AU urges Egypt, Ethiopia to hold talks
12 June 2013, 18:30
Addis Ababa - The African Union urged Egypt and Ethiopia to
come together for talks to solve a bitter dispute over the sharing of Nile
river waters amid Ethiopia's building of a new dam, the AU chief said on Wednesday.
Egyptian President Mohammed Morsi said on Monday that
"all options are open" in response to Ethiopia's building of the
Grand Renaissance Dam on the Blue Nile tributary.
"There should be discussions around these issues...
aimed at having a win-win situation," AU Commission chief Nkosazana
Dlamini-Zuma told reporters.
"Both countries need the water," she said.
Egypt says its "historic rights" to the Nile are
guaranteed by two treaties from 1929 and 1959 which allow it 87 percent of the
Nile's flow and give it veto power over upstream projects.
But a new deal was signed in 2010 by other Nile Basin
countries, including Ethiopia, allowing them to work on river projects without
Cairo's prior agreement.
Talks between the two countries should focus on finding on a
solution "in a new context, not in the context of the colonial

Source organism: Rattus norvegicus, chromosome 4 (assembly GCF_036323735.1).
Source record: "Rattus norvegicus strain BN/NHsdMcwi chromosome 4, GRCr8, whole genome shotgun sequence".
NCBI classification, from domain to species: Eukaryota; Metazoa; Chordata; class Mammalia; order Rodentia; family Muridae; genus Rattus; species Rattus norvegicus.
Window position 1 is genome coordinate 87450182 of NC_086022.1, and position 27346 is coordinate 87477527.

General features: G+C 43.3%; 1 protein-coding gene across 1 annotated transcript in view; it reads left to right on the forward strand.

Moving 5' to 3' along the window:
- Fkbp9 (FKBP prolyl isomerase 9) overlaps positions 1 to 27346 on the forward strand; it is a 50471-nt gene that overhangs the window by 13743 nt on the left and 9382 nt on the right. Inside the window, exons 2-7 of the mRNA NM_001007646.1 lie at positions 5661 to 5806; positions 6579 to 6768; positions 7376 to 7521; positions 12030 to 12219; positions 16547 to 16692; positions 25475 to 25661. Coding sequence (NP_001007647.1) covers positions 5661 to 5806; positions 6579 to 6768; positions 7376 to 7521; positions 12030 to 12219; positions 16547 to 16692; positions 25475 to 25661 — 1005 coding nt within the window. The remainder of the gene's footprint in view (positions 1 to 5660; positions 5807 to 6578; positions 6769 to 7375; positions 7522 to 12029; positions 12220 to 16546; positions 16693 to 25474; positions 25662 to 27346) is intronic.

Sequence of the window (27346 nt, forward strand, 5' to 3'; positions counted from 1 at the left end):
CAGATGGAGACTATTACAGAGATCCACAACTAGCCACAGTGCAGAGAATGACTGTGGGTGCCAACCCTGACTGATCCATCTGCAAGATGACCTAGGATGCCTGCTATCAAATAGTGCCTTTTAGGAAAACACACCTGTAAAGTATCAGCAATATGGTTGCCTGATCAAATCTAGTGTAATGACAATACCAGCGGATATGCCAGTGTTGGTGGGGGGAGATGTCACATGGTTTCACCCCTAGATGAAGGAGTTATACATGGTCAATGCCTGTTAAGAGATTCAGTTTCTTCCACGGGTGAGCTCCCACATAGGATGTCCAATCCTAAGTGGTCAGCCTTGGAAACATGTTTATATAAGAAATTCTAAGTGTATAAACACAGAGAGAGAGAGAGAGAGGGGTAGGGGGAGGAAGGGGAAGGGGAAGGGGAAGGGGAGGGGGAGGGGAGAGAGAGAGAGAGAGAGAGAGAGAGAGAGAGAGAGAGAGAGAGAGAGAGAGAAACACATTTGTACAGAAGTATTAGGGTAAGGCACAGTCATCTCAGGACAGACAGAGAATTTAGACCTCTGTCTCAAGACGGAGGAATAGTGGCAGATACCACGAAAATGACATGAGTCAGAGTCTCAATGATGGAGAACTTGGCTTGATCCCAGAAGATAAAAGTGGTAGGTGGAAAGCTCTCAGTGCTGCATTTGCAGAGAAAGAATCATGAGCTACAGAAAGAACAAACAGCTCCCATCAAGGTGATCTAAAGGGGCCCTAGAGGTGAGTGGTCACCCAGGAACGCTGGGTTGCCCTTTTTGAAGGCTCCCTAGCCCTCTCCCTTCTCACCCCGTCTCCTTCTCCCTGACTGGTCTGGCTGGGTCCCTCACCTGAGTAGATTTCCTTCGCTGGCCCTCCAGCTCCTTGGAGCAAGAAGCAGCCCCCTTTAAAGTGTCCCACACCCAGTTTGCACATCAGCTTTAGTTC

powers," Dlamini-Zuma said without elaborating.
Ethiopia last month began diverting the Blue Nile a short
distance from its natural course for the construction of the dam, but has
assured its neighbours downstream that water levels would not be affected.
A study by international experts on the dam's impact on the
river has been submitted to Egypt and Sudan, which also relies on Nile
resources and supports Ethiopia's hydro-electric project.
Egypt has dismissed the study's findings, which minimise the
dam's impact, and has called for further assessments.
Ethiopia has pledged to press ahead with construction of the
$4.2bn dam, which will have a capacity of 6000 MW when complete.
The Egyptian foreign minister is expected to visit Ethiopia
in the coming days, although no date has been confirmed.
The first phase of the Grand Renaissance dam is expected to
be complete in 2016 and will generate 700 MW of electricity, making it Africa's
largest hydroelectric dam.
Ethiopia plans to export electricity from the dam to
neighbouring Sudan, Djibouti and Kenya and is funding the massive project on
The Blue Nile joins the White Nile in the Sudanese capital
Khartoum to form the Nile, which then flows through Egypt.